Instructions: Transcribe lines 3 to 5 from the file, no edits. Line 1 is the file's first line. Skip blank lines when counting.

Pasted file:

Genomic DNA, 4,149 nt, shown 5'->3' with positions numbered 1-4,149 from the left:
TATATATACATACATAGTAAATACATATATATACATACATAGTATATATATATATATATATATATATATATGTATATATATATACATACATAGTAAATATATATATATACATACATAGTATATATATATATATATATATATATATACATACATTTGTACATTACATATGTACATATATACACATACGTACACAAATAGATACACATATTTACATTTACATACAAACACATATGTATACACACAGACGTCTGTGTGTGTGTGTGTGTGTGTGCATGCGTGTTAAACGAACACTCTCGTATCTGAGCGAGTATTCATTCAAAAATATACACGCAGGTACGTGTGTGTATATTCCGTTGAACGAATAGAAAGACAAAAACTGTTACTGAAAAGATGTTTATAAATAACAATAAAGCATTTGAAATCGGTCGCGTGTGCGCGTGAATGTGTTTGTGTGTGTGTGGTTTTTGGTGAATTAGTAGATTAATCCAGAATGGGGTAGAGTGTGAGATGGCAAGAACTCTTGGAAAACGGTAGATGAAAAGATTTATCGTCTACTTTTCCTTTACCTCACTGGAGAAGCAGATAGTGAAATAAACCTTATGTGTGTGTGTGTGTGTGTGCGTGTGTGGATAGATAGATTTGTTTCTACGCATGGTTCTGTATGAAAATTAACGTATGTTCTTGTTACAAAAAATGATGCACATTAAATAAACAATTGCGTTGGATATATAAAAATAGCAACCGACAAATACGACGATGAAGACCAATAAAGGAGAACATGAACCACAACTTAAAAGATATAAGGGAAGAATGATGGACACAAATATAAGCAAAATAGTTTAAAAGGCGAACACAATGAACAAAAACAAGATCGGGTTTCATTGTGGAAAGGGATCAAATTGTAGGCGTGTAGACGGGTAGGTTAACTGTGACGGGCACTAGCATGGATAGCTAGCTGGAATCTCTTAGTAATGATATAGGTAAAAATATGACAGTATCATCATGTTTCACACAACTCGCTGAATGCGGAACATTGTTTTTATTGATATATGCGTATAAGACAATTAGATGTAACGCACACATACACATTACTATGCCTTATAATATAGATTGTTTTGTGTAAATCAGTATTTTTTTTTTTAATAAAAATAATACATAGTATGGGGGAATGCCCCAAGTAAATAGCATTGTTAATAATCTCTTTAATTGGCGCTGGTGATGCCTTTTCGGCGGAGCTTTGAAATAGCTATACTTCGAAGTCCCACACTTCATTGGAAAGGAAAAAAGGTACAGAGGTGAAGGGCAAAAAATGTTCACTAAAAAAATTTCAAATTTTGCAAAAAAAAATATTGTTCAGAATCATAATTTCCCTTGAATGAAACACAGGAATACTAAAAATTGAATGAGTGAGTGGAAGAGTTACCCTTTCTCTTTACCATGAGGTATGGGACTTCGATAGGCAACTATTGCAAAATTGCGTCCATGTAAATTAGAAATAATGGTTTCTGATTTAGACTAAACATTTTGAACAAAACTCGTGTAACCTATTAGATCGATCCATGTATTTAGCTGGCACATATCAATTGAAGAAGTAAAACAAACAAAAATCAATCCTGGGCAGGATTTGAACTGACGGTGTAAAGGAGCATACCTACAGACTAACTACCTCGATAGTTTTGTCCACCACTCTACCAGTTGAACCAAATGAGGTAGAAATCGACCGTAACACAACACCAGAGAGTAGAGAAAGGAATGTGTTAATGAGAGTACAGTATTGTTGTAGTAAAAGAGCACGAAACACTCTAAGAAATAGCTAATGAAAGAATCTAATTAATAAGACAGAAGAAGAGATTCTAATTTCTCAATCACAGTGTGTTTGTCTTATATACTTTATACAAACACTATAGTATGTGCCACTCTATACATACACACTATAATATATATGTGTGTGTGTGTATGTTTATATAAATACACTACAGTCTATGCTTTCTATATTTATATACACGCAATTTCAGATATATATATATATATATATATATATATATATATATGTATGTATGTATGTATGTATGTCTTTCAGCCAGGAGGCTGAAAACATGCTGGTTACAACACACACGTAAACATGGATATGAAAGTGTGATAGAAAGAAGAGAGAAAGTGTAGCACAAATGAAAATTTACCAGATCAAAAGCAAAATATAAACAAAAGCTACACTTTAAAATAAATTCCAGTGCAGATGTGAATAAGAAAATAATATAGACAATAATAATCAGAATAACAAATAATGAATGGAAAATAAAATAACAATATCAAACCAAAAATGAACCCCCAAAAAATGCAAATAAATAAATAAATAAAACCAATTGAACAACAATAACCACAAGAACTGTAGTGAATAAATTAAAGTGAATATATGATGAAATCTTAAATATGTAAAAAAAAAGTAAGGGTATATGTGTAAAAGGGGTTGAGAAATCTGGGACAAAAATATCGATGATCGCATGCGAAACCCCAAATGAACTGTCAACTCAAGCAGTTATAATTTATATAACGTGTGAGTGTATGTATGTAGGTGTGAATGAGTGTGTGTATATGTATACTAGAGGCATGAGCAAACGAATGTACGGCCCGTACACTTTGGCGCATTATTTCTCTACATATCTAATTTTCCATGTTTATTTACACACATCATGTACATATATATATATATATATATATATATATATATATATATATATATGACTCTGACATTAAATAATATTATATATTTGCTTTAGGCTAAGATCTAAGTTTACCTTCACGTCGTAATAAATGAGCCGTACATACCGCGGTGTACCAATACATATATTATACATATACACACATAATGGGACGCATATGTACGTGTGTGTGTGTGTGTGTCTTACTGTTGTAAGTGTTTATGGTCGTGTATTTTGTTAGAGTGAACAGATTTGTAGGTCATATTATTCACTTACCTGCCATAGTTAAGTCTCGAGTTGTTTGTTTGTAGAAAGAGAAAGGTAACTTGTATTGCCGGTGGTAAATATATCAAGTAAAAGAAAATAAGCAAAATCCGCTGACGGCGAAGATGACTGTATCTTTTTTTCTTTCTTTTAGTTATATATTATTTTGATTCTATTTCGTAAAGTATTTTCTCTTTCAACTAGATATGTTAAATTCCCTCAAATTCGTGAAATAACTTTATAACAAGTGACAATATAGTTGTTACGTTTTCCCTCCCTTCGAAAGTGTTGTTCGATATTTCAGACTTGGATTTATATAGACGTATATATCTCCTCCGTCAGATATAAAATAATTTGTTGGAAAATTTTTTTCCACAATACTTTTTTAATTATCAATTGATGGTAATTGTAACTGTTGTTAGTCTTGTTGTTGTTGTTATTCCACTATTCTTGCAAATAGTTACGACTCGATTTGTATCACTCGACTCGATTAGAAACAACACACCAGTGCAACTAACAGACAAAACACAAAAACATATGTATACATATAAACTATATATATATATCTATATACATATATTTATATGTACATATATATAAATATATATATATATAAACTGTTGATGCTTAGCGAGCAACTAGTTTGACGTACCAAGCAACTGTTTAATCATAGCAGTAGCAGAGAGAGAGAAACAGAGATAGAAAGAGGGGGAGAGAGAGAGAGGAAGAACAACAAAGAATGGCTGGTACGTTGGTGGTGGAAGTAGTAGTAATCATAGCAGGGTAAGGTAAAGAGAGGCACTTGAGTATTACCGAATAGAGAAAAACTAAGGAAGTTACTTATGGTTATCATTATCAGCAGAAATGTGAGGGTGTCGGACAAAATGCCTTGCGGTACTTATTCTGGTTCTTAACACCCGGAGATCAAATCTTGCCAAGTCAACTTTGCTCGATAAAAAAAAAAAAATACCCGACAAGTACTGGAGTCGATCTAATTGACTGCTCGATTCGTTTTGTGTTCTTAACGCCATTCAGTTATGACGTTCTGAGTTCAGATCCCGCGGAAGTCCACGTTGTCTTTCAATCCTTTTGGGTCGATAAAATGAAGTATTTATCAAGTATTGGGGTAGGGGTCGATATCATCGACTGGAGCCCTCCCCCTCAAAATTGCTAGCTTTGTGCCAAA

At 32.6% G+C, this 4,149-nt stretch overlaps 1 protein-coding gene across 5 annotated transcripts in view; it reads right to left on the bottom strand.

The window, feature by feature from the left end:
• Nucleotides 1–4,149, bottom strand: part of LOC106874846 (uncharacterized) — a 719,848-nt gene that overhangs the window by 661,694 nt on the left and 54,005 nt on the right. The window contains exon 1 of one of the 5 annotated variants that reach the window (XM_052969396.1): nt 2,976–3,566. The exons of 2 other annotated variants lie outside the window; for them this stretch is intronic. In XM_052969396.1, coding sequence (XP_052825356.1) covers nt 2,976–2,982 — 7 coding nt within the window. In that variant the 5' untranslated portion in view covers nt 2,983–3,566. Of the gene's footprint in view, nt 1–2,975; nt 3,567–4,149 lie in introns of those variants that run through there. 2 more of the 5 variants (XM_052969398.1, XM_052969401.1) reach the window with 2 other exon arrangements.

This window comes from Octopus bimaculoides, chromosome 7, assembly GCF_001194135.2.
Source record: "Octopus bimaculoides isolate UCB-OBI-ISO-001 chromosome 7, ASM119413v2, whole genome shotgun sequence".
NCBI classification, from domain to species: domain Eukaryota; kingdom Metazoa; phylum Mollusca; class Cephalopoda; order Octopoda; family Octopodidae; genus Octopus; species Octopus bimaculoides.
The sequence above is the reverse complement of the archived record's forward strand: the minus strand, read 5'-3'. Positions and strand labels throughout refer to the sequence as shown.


At 32.6% G+C, this 4,149-nt stretch overlaps 1 protein-coding gene across 5 annotated transcripts in view; it reads right to left on the bottom strand.

The window, feature by feature from the left end:
• Nucleotides 1–4,149, bottom strand: part of LOC106874846 (uncharacterized) — a 719,848-nt gene that overhangs the window by 661,694 nt on the left and 54,005 nt on the right. The window contains exon 1 of one of the 5 annotated variants that reach the window (XM_052969396.1): nt 2,976–3,566. The exons of 2 other annotated variants lie outside the window; for them this stretch is intronic. In XM_052969396.1, coding sequence (XP_052825356.1) covers nt 2,976–2,982 — 7 coding nt within the window. In that variant the 5' untranslated portion in view covers nt 2,983–3,566. Of the gene's footprint in view, nt 1–2,975; nt 3,567–4,149 lie in introns of those variants that run through there. 2 more of the 5 variants (XM_052969398.1, XM_052969401.1) reach the window with 2 other exon arrangements.